Researchers have created a new model that applies our latest understanding of quantum mechanics to Einstein’s theory of general relativity and this is what they came up with – it’s truly hard to wrap your mind around that.
Currently accepted theories state that the Universe is around 13.8 billion years old, and before that everything in existence was squished into a tiny point – also known as the singularity – so incredibly compact that it contained everything that eventually became the Universe (actually, this is pretty hard to wrap your mind as well). As the Big Bang took place, the Universe started to expand, and it is expanding faster and faster to this day.
The problem with current theories is that the math breaks down when you start to analyze what happened during or before the Big Bang.
“The Big Bang singularity is the most serious problem of general relativity because the laws of physics appear to break down there,” co-creator of the new model, Ahmed Farag Ali from Benha University and the Zewail City of Science and Technology, both in Egypt, told Lisa Zyga from Phys.org.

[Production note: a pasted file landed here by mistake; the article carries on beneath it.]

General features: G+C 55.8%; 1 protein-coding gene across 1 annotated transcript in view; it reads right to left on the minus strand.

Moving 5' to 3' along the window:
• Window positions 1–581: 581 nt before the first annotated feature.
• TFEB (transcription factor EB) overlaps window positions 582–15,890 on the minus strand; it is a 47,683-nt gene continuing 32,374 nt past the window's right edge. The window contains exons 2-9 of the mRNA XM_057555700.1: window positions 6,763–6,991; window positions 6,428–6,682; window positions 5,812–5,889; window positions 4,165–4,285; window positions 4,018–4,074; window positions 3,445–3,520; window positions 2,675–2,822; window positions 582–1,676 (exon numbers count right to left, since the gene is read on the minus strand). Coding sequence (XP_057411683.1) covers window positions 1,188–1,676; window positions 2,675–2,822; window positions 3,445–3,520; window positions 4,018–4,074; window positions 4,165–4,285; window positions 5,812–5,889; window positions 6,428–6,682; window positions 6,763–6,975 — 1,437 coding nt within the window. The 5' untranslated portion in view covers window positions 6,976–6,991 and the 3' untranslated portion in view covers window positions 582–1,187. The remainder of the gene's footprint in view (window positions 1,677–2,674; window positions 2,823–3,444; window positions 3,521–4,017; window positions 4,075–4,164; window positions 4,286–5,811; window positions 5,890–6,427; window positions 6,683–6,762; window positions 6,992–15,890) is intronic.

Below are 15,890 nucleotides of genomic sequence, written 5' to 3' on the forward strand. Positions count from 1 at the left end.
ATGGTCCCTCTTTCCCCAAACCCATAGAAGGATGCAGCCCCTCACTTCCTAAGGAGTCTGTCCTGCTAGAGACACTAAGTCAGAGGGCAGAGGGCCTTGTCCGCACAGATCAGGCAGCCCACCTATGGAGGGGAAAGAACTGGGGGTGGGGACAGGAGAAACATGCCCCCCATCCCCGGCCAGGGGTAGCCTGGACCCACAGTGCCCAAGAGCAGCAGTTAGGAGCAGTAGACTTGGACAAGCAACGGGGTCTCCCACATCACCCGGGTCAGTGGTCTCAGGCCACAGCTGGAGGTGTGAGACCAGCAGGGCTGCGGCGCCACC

Working in a team which included Sauya Das at the University of Lethbridge in Alberta, he managed to create a new satisfying model in which the Big Bang never occurred, and the Universe simply existed forever.
“In cosmological terms, the scientists explain that the quantum corrections can be thought of as a cosmological constant term (without the need for dark energy) and a radiation term. These terms keep the Universe at a finite size, and therefore give it an infinite age. The terms also make predictions that agree closely with current observations of the cosmological constant and density of the Universe.”
According to this model, the Universe also has no end, which is perhaps even more interesting if you think about it, and that it is filled with a quantum fluid, which might be composed of gravitons – hypothetical particles that have no mass and mediate the force of gravity.
The model shows great promise, but it has to be said – it’s only a mathematical theory at this point. We don’t have the physics to back it up or prove it wrong at the moment, and we likely won’t have it in the near future. Still, it’s remarkable that it solves so many problems at once, and the conclusions are very intriguing.
“It is satisfying to note that such straightforward corrections can potentially resolve so many issues at once,” Das told Zyga.
Read the full study here.
Enjoyed this article? Join 40,000+ subscribers to the ZME Science newsletter. Subscribe now!